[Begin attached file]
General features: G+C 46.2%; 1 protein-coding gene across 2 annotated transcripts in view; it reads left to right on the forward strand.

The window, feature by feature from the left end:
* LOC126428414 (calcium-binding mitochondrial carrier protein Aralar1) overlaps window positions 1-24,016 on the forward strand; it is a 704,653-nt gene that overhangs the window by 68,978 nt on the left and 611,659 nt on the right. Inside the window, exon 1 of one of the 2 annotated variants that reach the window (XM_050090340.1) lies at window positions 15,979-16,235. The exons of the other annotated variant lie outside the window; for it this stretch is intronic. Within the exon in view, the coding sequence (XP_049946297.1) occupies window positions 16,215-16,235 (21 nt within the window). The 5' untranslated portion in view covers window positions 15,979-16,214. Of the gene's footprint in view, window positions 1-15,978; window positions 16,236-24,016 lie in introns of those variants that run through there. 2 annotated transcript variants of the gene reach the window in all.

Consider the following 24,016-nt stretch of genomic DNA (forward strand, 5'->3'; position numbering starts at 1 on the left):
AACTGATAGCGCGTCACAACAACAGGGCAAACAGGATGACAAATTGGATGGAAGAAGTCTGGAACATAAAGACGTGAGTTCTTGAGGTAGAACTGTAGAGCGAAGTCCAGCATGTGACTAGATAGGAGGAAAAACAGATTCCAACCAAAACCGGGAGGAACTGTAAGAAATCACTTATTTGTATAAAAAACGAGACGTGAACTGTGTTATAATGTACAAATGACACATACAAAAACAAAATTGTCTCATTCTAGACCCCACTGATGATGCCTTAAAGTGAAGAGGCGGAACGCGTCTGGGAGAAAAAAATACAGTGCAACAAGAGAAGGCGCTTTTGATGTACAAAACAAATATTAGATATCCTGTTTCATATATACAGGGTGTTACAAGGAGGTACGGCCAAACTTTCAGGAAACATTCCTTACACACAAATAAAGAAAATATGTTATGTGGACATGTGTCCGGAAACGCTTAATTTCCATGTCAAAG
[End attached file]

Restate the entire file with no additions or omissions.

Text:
General features: G+C 46.2%; 1 protein-coding gene across 2 annotated transcripts in view; it reads left to right on the forward strand.

The window, feature by feature from the left end:
* LOC126428414 (calcium-binding mitochondrial carrier protein Aralar1) overlaps window positions 1-24,016 on the forward strand; it is a 704,653-nt gene that overhangs the window by 68,978 nt on the left and 611,659 nt on the right. Inside the window, exon 1 of one of the 2 annotated variants that reach the window (XM_050090340.1) lies at window positions 15,979-16,235. The exons of the other annotated variant lie outside the window; for it this stretch is intronic. Within the exon in view, the coding sequence (XP_049946297.1) occupies window positions 16,215-16,235 (21 nt within the window). The 5' untranslated portion in view covers window positions 15,979-16,214. Of the gene's footprint in view, window positions 1-15,978; window positions 16,236-24,016 lie in introns of those variants that run through there. 2 annotated transcript variants of the gene reach the window in all.

Consider the following 24,016-nt stretch of genomic DNA (forward strand, 5'->3'; position numbering starts at 1 on the left):
AACTGATAGCGCGTCACAACAACAGGGCAAACAGGATGACAAATTGGATGGAAGAAGTCTGGAACATAAAGACGTGAGTTCTTGAGGTAGAACTGTAGAGCGAAGTCCAGCATGTGACTAGATAGGAGGAAAAACAGATTCCAACCAAAACCGGGAGGAACTGTAAGAAATCACTTATTTGTATAAAAAACGAGACGTGAACTGTGTTATAATGTACAAATGACACATACAAAAACAAAATTGTCTCATTCTAGACCCCACTGATGATGCCTTAAAGTGAAGAGGCGGAACGCGTCTGGGAGAAAAAAATACAGTGCAACAAGAGAAGGCGCTTTTGATGTACAAAACAAATATTAGATATCCTGTTTCATATATACAGGGTGTTACAAGGAGGTACGGCCAAACTTTCAGGAAACATTCCTTACACACAAATAAAGAAAATATGTTATGTGGACATGTGTCCGGAAACGCTTAATTTCCATGTCAAAG